African migrants in Europe trade one hardship for another

"“There are secrets each of us has to keep,” he said.

Youssouf waved a hand at their surroundings: the battered couch; the weedy broken concrete outside; the cemetery up the street, where a half acre beside the graves now holds so many chabolas that when people in Lepe say el cementerio, they usually mean the migrants’ slum. “All of this,” Youssouf said. “None of us are going to tell our families about it. All of this is a secret.”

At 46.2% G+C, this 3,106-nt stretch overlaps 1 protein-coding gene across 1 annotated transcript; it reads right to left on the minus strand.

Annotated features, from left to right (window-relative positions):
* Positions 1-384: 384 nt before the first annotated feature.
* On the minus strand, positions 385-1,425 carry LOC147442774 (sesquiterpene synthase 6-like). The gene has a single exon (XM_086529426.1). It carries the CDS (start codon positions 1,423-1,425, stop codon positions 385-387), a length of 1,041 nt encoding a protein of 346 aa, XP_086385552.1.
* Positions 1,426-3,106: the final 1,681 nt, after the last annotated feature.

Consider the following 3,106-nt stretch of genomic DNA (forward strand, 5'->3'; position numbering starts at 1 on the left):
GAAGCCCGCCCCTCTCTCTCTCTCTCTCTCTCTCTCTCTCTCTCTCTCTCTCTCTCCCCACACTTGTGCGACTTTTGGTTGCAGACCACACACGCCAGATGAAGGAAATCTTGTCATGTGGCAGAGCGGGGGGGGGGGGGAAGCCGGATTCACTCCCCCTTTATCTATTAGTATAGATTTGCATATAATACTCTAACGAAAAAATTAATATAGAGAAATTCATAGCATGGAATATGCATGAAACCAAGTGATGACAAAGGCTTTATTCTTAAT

I’m fine. Things are good here. Make sure Ma doesn’t worry. How much human migration over the centuries has been propelled partly by protective shading of the truth? And how much more efficient, here in the 21st century, to dispatch the reassuring report via mobile phone? A few years ago World Bank economists figured out that the world’s poorest households were likelier to have access to a mobile phone than to a toilet. Inside Lepe’s chabolas, the furnishings are scraps and discards, but nearly everybody has a phone. Some of the phones have cameras, and attractive backdrops are abundant for the selfie sent home: a stranger’s parked convertible, a bar’s television, the kitchen of an acquaintance who’s managed to rent an indoor room in town."